This story was originally published on November 20, 2015.
Watching what we eat during the holiday season usually refers to how much we’re consuming. But if you’re a person who’s concerned with food issues, you might have a trickier time spotting genetically engineered foods. The U.S. is not among the 60 countries that require the labeling of GMOs. So to give you a little help on what part of your Thanksgiving plate might be genetically engineered, the Allegheny Front’s Julie Grant decided to look into the issue. Here’s a breakdown of some traditional holiday foods to pay special attention to.
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On the holiday plate
If you’re making squash, some zucchinis, crookneck and straightneck yellow squash are bioengineered to make them resistant to common squash viruses.
For potatoes, none in the supermarket are GMO yet. Earlier this year, the FDA approved potatoes that are genetically engineered to bruise less in transit. They are supposed to hit the market in 2017. Same thing with GMO apples. So if you’re making apple pie for the dessert, in a couple of years, some apples in the supermarket could be genetically altered to brown less after being cut. Sold under the name “Arctic Apples,” they’re being produced in Granny Smith and Golden Delicious varieties.
Corn is a big player in the GMO world. There are some varieties of sweet corn, the kind we buy in the store, that are genetically altered. But when you hear the statistic that 90 percent of corn grown in the U.S is genetically modified, most of that is field corn. It’s fed to animals, though it does wind up in our processed foods, primarily as corn syrup.
Most GMO corn is “Roundup Ready,” which means it has been engineered so it can survive when it’s sprayed with the chemical glyphosate—the key ingredient in the herbicide Roundup. Farmers spray Roundup, or other herbicides with glyphosate, all over their fields. It kills the weeds, but the crop continues to grow.
The growth in the amount of glyphosate being used concerns groups like the Pennsylvania Association for Sustainable Agriculture (PASA). Executive director Brian Snyder says many weeds, like Palmer pigweed and marestail, have become resistant to glyphosate. And that means farmers are “moving backwards” and using older, harsher chemicals to kill these weeds. This is one reason some European countries are moving toward banning GMO crops.
The argument for (and against) GMOs
Mark Lynas was a well known anti-GMO advocate in England—until a few years when he publicly changed his stance. He now supports genetic engineering and is political director at the Cornell Alliance for Science at Cornell University. He says countries like Germany, France and Italy oppose the technology but need to give it a harder look.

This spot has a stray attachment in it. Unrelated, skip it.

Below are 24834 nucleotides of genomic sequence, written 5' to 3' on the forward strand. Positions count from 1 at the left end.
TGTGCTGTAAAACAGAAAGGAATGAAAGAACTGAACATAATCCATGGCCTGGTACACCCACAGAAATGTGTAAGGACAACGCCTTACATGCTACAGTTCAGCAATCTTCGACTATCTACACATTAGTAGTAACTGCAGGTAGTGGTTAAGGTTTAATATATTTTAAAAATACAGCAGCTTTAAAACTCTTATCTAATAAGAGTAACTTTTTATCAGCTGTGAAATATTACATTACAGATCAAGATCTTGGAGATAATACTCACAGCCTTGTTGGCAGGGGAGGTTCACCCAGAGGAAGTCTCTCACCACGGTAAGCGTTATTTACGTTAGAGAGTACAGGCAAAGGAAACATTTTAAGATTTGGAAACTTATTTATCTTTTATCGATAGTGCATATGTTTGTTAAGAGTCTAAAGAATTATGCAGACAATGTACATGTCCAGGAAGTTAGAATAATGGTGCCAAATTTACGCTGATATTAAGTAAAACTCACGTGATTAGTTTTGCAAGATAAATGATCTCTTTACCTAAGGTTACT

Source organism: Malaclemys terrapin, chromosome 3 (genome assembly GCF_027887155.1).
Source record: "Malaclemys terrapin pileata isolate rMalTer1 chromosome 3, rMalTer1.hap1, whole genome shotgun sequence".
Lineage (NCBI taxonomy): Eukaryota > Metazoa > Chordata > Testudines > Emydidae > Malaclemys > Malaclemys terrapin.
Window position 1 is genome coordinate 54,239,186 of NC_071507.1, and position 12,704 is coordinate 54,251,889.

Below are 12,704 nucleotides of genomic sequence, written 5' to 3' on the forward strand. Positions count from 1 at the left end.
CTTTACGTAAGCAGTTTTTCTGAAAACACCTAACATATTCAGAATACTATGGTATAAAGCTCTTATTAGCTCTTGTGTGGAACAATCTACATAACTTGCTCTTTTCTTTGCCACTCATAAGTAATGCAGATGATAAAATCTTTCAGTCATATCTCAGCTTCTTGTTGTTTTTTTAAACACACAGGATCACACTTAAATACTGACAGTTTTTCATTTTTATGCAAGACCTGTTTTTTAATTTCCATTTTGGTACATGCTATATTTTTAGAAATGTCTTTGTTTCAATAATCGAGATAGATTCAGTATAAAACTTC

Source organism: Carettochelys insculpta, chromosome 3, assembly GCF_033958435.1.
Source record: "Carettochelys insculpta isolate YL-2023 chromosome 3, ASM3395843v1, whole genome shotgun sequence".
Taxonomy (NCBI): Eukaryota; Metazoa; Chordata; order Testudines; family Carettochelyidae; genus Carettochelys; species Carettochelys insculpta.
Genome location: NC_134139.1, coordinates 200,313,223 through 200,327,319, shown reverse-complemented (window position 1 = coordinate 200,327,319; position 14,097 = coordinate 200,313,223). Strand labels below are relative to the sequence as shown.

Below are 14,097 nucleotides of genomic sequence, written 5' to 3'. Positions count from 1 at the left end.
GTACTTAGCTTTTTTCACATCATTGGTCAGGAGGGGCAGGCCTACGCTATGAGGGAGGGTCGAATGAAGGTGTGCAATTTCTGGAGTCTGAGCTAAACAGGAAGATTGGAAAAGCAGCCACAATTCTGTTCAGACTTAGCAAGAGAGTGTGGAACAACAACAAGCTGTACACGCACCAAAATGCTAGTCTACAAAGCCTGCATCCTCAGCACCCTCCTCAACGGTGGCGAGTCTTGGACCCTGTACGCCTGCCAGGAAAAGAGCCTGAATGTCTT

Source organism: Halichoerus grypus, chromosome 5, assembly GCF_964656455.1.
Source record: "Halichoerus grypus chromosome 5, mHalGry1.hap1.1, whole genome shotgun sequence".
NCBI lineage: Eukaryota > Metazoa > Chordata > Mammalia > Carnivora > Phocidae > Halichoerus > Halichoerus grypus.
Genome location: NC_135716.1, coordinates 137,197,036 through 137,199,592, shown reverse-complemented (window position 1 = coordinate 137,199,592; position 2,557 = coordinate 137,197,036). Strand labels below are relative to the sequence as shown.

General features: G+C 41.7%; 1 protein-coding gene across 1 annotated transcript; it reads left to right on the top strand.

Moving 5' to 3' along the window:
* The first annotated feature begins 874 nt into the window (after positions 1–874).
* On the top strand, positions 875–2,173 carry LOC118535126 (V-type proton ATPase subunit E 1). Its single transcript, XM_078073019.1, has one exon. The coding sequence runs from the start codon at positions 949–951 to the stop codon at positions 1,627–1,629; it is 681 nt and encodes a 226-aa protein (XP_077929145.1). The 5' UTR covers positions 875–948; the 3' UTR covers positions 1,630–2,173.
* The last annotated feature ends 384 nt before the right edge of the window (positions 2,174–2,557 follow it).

“Some of the big countries in Central Europe really don’t allow an informed scientific debate on the GMO issue at all,” Lynas says.
Lynas says that’s bad for places that could really use GMOs—places like sub-Saharan Africa. He says the European bans scare them away from genetically engineered crops, but GMO foods could help feed people.
“Remember, there’s a big difference between the situation in somewhere like Uganda and somewhere like France. In France, people have sufficient food and they can make a choice to buy organic and they can make the choice to buy non-GMO. And it doesn’t make any difference to their food security. That’s not really the case in East Africa, where there’s several emerging new diseases which really only have solutions using GM technology.”
Lynas gives the example of bananas in Uganda, a major food crop that has been devastated by a bacterial wilt. He says scientists are working on a transgenic banana as a solution, but have faced anti-GMO opposition from wealthier countries.
Lynas also says it is important to make a distinction between the biotechnology itself, and the overuse of glyphosate as a result of the biotechnology.
Back in Pennsylvania, PASA’s Director of Education, Franklin Egan, says for the past 20 years, GMOs haven’t really been used to feed people.
“Almost all the attention has been on commodity crops, on corn and soybeans and other row crops—not on improving food crops, you know, vegetables and fruits that actually provide sustenance to people,” Egan says.
Most of those commodity crops in the U.S. use the Roundup Ready system. PASA’s Brian Snyder says PASA isn’t wholesale against GMOs—just the way they’re used on most American farms.
“So when we look at foods on the Thanksgiving plate, for instance, we may be inclined to think: Should I eat that turkey or should I be eating this corn product? But really when we look at this, we’re very much aware that there’s a system behind the food. And it’s the system that matters, not necessarily the food itself.”